7. I love your storytelling through your images, Otto. How wonderful that you’ve maintained this warm relationship with your family all these years. Your affection shines through in your photos.

  8. a fine collection of their everyday lives. i would call it documentary; and it is, but that seems cold, does it not ?

    at any rate, a fine collection of life. you controlled the harsh light very well.

  9. What beautiful, intimate images you’ve captured. As so many others have commented, it looks like hard work but what you really come away with is the beautiful spirit of these people. Gorgeous work, Otto.

  10. They look like pictures not just of a different land, but a different time. They look like nice folks, not surprised to hear about their hospitality. I had to look up “boniatos” – – a white sweet potato? Do they really taste like roasted chestnuts?

  11. Once again, Otto, I just have to say that your photos are absolutely beautiful. I think of all the stories you tell, I most enjoy the way your share your Cuban family. You capture the warmth of the experience, along with the beauty of the people themselves. You have a fantastic eye for seeing the “special” in the “every day.”

  12. Lovely post and photos. I love the lighting. It seems like each image was blessed with fill light of some sort. The images of the people with their critters really reach out to me. But also, that Adirondack chair…. Are you finding many things changing very quickly since the US (supposedly) opened ties with Cuba?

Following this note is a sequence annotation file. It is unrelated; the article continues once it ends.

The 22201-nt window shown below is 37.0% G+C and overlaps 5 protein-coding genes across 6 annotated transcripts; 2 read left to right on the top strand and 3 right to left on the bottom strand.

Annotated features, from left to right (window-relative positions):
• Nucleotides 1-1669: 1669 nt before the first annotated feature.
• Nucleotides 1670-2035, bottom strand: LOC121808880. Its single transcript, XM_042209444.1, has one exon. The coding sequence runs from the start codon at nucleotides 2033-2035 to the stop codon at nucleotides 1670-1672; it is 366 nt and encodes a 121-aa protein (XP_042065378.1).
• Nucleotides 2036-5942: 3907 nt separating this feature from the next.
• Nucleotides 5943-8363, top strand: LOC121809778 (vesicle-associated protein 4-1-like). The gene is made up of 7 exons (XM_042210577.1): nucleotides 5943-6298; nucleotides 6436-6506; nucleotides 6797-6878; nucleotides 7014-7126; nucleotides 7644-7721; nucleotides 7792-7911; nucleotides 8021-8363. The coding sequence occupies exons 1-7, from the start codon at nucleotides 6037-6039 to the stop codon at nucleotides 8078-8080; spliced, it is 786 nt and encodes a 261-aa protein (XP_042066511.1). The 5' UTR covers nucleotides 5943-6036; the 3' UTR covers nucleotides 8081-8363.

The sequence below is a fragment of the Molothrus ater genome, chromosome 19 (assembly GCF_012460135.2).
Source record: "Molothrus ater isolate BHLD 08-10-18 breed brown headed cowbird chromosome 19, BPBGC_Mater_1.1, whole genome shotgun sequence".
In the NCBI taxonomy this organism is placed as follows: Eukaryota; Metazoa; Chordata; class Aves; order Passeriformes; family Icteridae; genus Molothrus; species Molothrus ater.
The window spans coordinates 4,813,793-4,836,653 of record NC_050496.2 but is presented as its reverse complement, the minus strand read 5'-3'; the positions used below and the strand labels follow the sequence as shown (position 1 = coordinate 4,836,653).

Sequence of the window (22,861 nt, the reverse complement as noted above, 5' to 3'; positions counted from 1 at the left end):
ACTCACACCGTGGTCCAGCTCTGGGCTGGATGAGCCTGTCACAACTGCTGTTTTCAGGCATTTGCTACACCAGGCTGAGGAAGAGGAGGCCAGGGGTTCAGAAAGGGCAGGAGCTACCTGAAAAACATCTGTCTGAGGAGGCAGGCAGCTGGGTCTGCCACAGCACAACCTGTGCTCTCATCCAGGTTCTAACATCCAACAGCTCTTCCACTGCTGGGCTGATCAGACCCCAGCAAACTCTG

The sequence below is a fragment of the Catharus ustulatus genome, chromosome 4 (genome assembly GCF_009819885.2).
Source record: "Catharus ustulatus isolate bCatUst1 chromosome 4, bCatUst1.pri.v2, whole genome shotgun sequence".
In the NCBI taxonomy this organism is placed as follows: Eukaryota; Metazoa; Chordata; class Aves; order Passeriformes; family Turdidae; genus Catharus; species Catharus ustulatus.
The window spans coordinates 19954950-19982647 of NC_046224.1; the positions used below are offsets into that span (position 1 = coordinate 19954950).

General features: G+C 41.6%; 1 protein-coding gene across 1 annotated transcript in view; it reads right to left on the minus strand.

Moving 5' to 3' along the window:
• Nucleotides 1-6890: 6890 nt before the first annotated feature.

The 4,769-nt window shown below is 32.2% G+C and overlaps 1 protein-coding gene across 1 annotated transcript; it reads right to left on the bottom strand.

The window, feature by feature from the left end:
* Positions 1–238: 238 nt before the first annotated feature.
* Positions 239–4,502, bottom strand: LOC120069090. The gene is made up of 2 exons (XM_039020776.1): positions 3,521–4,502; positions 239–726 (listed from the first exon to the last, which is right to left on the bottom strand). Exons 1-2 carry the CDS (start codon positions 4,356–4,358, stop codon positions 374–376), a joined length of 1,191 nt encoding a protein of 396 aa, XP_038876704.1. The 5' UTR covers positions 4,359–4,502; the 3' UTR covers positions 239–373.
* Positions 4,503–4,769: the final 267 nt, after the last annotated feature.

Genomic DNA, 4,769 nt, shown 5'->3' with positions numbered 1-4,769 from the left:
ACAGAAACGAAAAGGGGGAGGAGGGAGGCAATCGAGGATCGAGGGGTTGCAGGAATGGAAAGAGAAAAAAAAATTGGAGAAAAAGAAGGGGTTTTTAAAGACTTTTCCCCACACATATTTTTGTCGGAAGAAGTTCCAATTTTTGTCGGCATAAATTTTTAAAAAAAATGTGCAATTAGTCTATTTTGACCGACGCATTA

1. Many things have changed in Cuba, although not so much in rural areas, and not because of more opened ties between Cuba and the US—except for more American tourist. Besides, after Trump took over, the ties have closed down again…

  13. Beautiful tribute to a land and family you clearly love ~ the third shot is so perfect: composed/framed so beautifully, perfectly for the scene and your words. I’m a more rural type of person, so I feel very much at home even though it is not an easy life with so much hardship, it is a noble and proud life…I love it. Also, I can connect with your emotion of having a “family” elsewhere, as in Asia/Hong Kong I’ve got family that opens up new worlds for all involved. Beautiful.

    1. Thank you so much for those lovely words, Randall. I have seen your images from your other world, and they are stunning—as are the photos from the US west coast. There is something special about the humble and yet proud life many not so wealthy live, isn’t there.

  14. It must be wonderful to have this contact down so many years, Otto. As well as nourish and befriend you they’ve provided a rich source of photography. 🙂 🙂 Have a good weekend!

  15. Really nice to see some different images of Cuba away from the hustle and bustle of the city. It is so nice to be able to know some real locals and see how most of the country lives. Great images!

  16. Yes, I do remember you posting about these farmers previously. These shots are even more impressive as you’ve captured them interacting with their surroundings. Not just their farm, but the landscape.

    You inspire strongly bucolic feelings.